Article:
The first step to getting the best picture on your TV is to choose the right picture mode. This setting has the biggest effect on the overall picture quality of your television. Setting this correctly will automatically adjust several aspects of your TV’s image. If you've never changed this setting, it’s probably in the default mode, which is likely to be labeled Standard, Dynamic, Vivid, Bright, or something similar. The default mode typically has blown-out colors and image "enhancing" features that look too bright inside a home.
The best way to get the accurate color for your TV is to put it in Movie or Cinema mode. This might also be labeled Calibrated on some sets. This mode usually gets your TV’s colors as close as possible to what the filmmakers and TV directors intended. It will also fix some of the picture's more gaudy aspects.
2. Make sure the colors are warm
Choosing the right picture mode should also adjust your TV’s color temperature, but it’s always best to double-check. A TV’s color temperature refers to how warm (usually red) or cool (usually blue) the image is.
Now, remember that after you first switch to the Movie or Cinema mode, the image might look a little reddish. That’s nothing to be alarmed about. This is actually the most accurate color for your TV. Most TVs come with a default cool mode these days. In case yours still has a bluer tint after switching to picture mode, change the color temperature setting to warm. Give your eyes a few days to adjust to this mode, and you will never look back.
3. Balance the sharpness
You will be surprised to know, perhaps, that sharpness on most modern TVs doesn’t improve the sharpness of the image. Instead, it controls artificial edge enhancement. In other words, it accentuates the edges of images with an outline. Doing this, however, hides the actual detail in the image. So, increasing the sharpness of your TV may make the picture appear artificial.
Therefore, turn the TV’s sharpness control all the way down. Some TVs look better with the control at 3 or 4. Some may even look best at 0. Keep adjusting the button until you’re happy with the picture. If you're used to watching your TV with the sharpness way up, bringing it down may make it appear soft at first. Play some high-quality 4K videos, and you will start noticing the finest of details in them.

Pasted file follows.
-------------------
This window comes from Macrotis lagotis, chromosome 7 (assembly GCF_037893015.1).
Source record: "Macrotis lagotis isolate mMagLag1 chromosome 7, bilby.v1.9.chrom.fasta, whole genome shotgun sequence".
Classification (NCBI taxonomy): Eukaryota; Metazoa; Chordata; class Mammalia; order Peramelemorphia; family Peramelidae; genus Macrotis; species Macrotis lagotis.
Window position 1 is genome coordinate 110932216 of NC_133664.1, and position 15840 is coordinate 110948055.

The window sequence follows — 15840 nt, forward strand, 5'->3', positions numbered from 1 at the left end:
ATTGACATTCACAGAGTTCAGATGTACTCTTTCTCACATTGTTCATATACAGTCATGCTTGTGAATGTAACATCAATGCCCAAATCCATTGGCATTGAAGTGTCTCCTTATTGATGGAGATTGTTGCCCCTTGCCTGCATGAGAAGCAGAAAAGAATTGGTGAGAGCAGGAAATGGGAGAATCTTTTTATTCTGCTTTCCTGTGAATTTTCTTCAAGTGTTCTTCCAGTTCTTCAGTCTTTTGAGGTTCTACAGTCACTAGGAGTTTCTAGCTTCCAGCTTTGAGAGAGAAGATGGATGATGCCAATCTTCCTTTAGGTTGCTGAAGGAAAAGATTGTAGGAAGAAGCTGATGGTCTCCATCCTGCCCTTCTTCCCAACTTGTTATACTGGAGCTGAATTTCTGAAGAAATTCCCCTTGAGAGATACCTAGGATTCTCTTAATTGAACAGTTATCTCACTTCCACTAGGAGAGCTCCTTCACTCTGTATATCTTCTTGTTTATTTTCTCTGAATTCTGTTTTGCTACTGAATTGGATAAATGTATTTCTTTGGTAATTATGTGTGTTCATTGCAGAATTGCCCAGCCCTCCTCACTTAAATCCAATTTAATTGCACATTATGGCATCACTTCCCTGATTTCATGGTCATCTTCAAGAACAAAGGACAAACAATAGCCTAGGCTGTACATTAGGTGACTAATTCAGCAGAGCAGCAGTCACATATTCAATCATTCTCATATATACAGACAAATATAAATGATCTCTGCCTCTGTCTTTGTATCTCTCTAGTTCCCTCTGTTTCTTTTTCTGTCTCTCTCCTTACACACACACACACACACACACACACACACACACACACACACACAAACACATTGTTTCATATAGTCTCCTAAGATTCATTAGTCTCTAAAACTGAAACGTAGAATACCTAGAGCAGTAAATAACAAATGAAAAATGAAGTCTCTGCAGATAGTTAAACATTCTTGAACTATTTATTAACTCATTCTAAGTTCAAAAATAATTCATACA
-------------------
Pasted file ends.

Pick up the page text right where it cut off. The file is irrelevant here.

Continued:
4. Reduce the noise
Noise in your TV refers to film grain, compression artifacts, pixelation, etc. Reducing the noise can help produce a clearer picture, but it also tends to wash out details. This means that everything on the screen will look a little unnatural and soft. Disable noise reduction to enjoy HD content on your TV without losing out on finer details and textures.
5. Disable motion smoothing
Most modern TVs have a motion smoothing feature, aka the "soap opera effect.” This setting may be named differently on different sets, depending on which company made your TV, but its main purpose is to smooth out moving images by artificially creating new frames of video. While it may make what you’re watching appear smooth, the video might also feel too real or unnatural. Moreover, you can lose detail in fast-motion scenes. For instance, say you’re watching a basketball game. As the ball moves across the screen, the algorithm may not be able to keep up with it. More frames will be added to balance this, but it will result in the image looking too artificial.
Most new TVs have the motion smoothing feature turned on in non-Cinema or Movie modes. It’s best to turn it off for good.
6. Fine-tune contrast and brightness by watching specific content
The contrast and brightness settings on your TV generally don’t need to be altered much. The contrast setting adjusts the bright parts of the image. Brightness, meanwhile, adjusts the dark parts. You can fine-tune both the settings by watching specific content.
Turn the contrast up in a light scene (maybe something with clouds) so that the image has depth and looks more natural. Setting the contrast too high will make it lose fine details in bright images. Setting it too low will make the image look almost lifeless.
Next, find some video with a dark scene and then turn the brightness control down so that the scene looks sufficiently dark. Make sure that you don’t bring it so far down that the details completely fade into the darkness. Test your settings with a few more videos until you get your desired look.
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